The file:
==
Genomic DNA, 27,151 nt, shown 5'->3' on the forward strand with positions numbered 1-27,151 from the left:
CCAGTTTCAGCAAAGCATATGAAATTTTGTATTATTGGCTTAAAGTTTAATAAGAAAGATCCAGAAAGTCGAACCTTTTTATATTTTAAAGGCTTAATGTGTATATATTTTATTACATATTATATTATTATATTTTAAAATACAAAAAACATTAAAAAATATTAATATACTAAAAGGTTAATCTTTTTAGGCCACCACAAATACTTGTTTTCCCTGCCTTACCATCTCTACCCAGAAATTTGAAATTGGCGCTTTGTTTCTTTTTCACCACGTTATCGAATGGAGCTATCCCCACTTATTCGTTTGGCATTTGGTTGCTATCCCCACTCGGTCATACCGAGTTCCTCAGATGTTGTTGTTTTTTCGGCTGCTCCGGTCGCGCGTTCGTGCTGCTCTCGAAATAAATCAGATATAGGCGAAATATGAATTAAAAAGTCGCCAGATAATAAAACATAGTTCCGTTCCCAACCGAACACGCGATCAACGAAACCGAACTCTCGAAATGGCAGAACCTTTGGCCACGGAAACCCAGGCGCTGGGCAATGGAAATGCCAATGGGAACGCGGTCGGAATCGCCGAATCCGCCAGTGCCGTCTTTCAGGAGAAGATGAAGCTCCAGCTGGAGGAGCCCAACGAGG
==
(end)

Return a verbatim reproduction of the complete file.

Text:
Genomic DNA, 27,151 nt, shown 5'->3' on the forward strand with positions numbered 1-27,151 from the left:
CCAGTTTCAGCAAAGCATATGAAATTTTGTATTATTGGCTTAAAGTTTAATAAGAAAGATCCAGAAAGTCGAACCTTTTTATATTTTAAAGGCTTAATGTGTATATATTTTATTACATATTATATTATTATATTTTAAAATACAAAAAACATTAAAAAATATTAATATACTAAAAGGTTAATCTTTTTAGGCCACCACAAATACTTGTTTTCCCTGCCTTACCATCTCTACCCAGAAATTTGAAATTGGCGCTTTGTTTCTTTTTCACCACGTTATCGAATGGAGCTATCCCCACTTATTCGTTTGGCATTTGGTTGCTATCCCCACTCGGTCATACCGAGTTCCTCAGATGTTGTTGTTTTTTCGGCTGCTCCGGTCGCGCGTTCGTGCTGCTCTCGAAATAAATCAGATATAGGCGAAATATGAATTAAAAAGTCGCCAGATAATAAAACATAGTTCCGTTCCCAACCGAACACGCGATCAACGAAACCGAACTCTCGAAATGGCAGAACCTTTGGCCACGGAAACCCAGGCGCTGGGCAATGGAAATGCCAATGGGAACGCGGTCGGAATCGCCGAATCCGCCAGTGCCGTCTTTCAGGAGAAGATGAAGCTCCAGCTGGAGGAGCCCAACGAGG